It can be hard, if not impossible, to carve out time to observe colleagues during the school year, but the summer might provide a perfect opportunity to do this reflective work. You might not have access to summer school classrooms, but if you've got an internet connection, you can do this activity at home.
Review the chart of effective (and ineffective) feedback practices (McMillan, 2014). Then, find a teacher to observe. This can be in a summer school classroom or online. Teacher Tube and Annenburg Learner are great resources for finding videos of teaching. Observe the teaching, and make note of examples of the effective and effective practices you observe.
|Use challenging yet attainable goals||Use goals that are too high or too low|
|Emphasize mastery goal orientation||Emphasize performance goal orientation|
|Ensure that feedback is clear, transparent, and easily understood||Use feedback that is unclear and/or difficult to understand|
|Compare student performance to standards, criteria, cognitive strategies and precious performance||Compare student performance to the performance of other students or emphasize the person rather than the task|
|Use a moderate amount of specific, individualized, and descriptive feedback||Use general or vague feedback|
|Give feedback as soon as possible especially for simple cognitive tasks, tests , and other assignments||Give delayed feedback, except for slightly delayed feedback for cognitively complex tasks, especially for high achievers|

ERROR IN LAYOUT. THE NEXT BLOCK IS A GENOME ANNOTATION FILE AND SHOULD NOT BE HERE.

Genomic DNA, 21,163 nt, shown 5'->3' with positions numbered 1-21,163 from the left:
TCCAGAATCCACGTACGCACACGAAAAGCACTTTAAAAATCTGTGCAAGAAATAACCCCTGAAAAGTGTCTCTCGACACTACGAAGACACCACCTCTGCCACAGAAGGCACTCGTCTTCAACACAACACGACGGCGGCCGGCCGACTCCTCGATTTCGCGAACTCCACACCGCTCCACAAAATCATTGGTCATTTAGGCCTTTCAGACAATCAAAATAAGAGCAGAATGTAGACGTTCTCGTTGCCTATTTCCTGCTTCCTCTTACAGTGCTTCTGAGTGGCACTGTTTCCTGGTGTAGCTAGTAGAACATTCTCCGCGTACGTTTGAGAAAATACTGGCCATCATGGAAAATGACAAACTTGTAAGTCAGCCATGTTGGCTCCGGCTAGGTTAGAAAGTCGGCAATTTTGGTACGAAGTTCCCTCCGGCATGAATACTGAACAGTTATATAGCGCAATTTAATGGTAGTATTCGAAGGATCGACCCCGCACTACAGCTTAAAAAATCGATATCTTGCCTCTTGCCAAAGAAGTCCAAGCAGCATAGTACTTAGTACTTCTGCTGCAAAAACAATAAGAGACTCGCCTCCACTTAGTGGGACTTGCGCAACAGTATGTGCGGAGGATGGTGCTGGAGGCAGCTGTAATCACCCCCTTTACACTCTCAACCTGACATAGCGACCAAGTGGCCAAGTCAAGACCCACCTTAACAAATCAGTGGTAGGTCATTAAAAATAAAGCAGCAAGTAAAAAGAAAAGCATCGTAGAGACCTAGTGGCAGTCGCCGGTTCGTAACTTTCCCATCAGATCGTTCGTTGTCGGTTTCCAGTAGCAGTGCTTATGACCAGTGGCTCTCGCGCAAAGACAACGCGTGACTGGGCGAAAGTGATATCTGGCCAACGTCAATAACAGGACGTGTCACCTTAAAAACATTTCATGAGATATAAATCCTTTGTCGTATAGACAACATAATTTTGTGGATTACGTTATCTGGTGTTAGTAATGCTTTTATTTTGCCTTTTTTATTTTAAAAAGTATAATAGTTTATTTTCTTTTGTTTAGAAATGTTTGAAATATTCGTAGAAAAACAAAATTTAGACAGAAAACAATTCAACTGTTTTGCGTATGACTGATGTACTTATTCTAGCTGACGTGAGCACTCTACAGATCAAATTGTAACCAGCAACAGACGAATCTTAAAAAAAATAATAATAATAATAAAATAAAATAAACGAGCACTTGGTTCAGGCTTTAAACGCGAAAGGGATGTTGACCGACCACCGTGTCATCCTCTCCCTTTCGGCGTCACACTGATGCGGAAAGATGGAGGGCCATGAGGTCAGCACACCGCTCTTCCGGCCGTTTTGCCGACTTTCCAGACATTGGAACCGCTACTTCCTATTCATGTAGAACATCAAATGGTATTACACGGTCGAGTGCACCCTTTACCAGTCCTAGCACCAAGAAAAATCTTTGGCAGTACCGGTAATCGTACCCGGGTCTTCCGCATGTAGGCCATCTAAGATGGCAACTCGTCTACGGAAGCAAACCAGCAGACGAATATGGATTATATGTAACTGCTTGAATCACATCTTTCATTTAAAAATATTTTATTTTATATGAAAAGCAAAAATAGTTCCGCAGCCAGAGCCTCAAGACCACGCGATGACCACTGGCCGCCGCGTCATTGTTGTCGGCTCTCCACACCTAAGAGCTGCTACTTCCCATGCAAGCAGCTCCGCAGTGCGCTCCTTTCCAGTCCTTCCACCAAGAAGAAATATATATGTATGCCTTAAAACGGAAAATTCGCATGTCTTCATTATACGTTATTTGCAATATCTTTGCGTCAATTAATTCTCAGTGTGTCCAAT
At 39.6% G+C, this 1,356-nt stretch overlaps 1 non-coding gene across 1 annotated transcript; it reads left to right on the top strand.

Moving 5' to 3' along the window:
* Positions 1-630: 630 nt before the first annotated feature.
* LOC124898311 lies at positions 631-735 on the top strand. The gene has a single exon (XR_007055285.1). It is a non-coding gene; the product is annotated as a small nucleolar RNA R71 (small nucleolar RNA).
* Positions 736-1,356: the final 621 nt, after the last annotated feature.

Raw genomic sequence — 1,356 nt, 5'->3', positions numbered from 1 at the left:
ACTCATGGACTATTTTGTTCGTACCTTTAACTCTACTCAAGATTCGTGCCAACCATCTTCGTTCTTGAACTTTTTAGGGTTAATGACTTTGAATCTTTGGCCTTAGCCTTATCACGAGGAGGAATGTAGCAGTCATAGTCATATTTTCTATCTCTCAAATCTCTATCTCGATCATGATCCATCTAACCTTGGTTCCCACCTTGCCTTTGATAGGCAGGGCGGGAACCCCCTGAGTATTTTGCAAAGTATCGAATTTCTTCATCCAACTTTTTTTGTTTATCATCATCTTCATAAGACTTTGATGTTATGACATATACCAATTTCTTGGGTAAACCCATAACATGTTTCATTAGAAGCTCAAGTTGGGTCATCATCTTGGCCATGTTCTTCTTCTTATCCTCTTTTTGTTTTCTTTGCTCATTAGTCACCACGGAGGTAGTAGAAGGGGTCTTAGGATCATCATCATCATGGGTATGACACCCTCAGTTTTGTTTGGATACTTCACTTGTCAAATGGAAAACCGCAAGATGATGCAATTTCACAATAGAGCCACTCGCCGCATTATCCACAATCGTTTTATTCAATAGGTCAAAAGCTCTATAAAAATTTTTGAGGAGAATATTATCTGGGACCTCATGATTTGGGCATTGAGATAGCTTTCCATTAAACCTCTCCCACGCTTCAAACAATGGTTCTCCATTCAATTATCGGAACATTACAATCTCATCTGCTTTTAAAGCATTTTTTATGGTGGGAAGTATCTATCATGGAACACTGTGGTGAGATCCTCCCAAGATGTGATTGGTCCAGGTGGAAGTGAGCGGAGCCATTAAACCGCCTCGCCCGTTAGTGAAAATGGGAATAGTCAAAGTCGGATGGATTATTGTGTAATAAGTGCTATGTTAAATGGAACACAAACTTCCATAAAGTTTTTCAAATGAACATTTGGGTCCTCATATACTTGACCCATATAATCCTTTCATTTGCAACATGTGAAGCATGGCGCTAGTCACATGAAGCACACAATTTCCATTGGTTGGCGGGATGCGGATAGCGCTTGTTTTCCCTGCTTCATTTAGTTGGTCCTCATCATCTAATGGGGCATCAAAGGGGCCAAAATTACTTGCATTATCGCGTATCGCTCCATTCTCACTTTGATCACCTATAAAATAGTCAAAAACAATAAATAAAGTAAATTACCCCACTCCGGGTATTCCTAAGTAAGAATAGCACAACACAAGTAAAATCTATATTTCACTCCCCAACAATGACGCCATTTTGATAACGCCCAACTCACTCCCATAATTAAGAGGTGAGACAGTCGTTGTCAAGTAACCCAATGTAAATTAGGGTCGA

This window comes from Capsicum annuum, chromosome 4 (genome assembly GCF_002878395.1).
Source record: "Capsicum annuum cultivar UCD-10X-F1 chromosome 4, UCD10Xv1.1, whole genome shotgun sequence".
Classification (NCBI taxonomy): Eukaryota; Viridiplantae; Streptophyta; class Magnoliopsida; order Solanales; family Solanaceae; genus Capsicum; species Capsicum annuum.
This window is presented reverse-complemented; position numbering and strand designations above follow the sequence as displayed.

|Use both verification and elaboration feedback||Use only verification feedback|
|Match feedback to student ability||Use the same feedback for all students|
|Focus on key errors and misunderstandings||Ignore key errors|
|Emphasize effort attributions||Emphasize external attributions|
|Give feedback as students learn||Give feedback only after performance|
|Anticipate probable feedback messages||Rely on unplanned or unanticipated feedback|
If you're watching videos, you are highly encouraged to do this work on a porch, with a refreshing drink, while the sun is shining :)
After completing this activity, make sure to reflect on your own practices as they relate to praise and formative feedback. What are two things you could make a plan to do next year that will help your students move forward in their learning through your use of formative feedback and praise? Write them down in that notebook of great ideas you keep all summer (you have one of those right? to keep track of the brilliant brainstorms you have while you're on the boat, driving the kids to soccer, or standing over the grill but are sure to forget once back-to-school workshops start? yeah, that one!). Return to these ideas in the weeks leading up to school and throughout September to keep a focus on effective praise and feedback.
reference: McMillan, J. H. (2014). Classroom assessment: Principles and practice for effective standards-based instruction (6th ed,). Boston, MA: Pearson.